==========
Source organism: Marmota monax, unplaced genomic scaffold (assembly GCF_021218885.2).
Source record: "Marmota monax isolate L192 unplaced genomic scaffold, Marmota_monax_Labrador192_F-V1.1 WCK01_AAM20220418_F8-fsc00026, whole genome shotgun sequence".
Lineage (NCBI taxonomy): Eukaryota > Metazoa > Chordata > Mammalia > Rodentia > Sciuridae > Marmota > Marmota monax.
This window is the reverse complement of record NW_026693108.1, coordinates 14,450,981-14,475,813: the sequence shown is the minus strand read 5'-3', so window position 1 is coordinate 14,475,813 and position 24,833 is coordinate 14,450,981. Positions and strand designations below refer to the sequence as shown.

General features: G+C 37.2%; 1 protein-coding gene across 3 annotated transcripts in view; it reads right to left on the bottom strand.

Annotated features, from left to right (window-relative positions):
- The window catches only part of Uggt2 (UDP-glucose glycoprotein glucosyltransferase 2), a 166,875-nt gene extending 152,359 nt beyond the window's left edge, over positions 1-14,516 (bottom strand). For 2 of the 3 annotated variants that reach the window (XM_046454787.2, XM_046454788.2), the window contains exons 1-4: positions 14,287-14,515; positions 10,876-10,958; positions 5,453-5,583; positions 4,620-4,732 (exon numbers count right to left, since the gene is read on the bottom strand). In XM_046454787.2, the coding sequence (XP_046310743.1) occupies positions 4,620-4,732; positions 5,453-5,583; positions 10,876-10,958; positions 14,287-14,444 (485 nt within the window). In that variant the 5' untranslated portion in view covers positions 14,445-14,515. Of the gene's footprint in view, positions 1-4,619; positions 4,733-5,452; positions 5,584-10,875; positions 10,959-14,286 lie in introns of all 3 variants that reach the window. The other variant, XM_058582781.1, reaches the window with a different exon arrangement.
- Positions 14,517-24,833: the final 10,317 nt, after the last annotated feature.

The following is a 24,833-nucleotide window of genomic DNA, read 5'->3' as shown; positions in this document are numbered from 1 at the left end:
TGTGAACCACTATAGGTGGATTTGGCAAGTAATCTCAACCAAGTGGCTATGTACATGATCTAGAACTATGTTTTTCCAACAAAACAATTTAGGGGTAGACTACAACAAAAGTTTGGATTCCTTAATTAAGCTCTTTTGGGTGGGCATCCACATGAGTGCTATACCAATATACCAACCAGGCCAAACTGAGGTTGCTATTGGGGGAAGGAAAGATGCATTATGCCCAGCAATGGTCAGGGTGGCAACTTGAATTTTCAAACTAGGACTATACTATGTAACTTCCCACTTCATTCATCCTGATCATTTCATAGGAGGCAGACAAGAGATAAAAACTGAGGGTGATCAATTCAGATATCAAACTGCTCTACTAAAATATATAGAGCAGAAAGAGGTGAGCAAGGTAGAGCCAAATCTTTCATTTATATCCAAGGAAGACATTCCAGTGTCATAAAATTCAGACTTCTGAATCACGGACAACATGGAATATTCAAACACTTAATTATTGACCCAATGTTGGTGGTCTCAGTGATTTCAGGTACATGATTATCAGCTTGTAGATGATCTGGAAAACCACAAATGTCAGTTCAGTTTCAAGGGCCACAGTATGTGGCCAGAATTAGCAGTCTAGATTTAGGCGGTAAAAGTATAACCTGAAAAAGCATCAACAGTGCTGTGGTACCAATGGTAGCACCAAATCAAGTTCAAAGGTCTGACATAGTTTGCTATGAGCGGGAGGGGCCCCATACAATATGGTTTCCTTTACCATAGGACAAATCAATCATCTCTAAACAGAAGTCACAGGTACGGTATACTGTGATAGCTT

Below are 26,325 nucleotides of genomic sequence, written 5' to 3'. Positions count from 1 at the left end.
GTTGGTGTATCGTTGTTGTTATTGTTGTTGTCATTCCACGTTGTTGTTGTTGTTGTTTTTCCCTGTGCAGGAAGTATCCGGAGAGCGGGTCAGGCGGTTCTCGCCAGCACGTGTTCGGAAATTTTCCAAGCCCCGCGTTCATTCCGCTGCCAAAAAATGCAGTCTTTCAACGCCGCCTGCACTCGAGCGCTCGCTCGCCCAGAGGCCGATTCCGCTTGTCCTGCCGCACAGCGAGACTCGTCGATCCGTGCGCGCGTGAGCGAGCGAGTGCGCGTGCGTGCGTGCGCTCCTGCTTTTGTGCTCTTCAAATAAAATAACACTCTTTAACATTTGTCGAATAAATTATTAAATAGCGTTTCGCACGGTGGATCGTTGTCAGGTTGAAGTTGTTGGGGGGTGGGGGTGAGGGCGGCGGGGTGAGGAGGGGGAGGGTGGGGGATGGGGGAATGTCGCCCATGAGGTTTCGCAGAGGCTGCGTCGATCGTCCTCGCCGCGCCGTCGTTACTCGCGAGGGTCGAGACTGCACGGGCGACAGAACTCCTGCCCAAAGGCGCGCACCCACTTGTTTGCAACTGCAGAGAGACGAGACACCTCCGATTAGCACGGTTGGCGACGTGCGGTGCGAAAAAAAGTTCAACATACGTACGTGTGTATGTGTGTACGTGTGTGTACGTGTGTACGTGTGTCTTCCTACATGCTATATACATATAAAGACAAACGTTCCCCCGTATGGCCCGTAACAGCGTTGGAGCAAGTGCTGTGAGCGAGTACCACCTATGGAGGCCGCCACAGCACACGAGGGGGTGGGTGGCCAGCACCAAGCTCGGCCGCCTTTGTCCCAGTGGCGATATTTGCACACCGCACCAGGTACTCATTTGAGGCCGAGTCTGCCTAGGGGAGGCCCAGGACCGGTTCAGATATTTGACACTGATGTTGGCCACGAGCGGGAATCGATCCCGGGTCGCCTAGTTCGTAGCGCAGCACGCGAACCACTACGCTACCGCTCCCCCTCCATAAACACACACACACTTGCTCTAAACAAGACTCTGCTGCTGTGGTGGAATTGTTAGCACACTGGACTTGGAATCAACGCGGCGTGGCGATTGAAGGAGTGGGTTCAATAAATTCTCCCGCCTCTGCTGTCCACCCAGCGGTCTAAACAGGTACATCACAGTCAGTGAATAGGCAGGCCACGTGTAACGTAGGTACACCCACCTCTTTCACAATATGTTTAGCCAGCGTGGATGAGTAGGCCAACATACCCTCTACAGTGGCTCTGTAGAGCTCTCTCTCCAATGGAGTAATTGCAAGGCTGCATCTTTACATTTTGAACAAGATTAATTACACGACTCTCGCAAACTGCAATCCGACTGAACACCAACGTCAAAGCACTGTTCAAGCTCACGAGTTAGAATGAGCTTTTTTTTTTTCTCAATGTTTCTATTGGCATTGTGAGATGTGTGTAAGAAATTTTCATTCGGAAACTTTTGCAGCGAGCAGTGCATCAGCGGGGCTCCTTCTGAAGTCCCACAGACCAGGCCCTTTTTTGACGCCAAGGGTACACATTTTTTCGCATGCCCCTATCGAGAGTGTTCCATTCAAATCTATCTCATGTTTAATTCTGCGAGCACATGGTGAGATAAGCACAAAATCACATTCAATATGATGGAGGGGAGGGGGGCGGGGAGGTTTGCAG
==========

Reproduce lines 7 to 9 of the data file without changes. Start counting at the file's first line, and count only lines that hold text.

- The window catches only part of Uggt2 (UDP-glucose glycoprotein glucosyltransferase 2), a 166,875-nt gene extending 152,359 nt beyond the window's left edge, over positions 1-14,516 (bottom strand). For 2 of the 3 annotated variants that reach the window (XM_046454787.2, XM_046454788.2), the window contains exons 1-4: positions 14,287-14,515; positions 10,876-10,958; positions 5,453-5,583; positions 4,620-4,732 (exon numbers count right to left, since the gene is read on the bottom strand). In XM_046454787.2, the coding sequence (XP_046310743.1) occupies positions 4,620-4,732; positions 5,453-5,583; positions 10,876-10,958; positions 14,287-14,444 (485 nt within the window). In that variant the 5' untranslated portion in view covers positions 14,445-14,515. Of the gene's footprint in view, positions 1-4,619; positions 4,733-5,452; positions 5,584-10,875; positions 10,959-14,286 lie in introns of all 3 variants that reach the window. The other variant, XM_058582781.1, reaches the window with a different exon arrangement.
- Positions 14,517-24,833: the final 10,317 nt, after the last annotated feature.

The following is a 24,833-nucleotide window of genomic DNA, read 5'->3' as shown; positions in this document are numbered from 1 at the left end: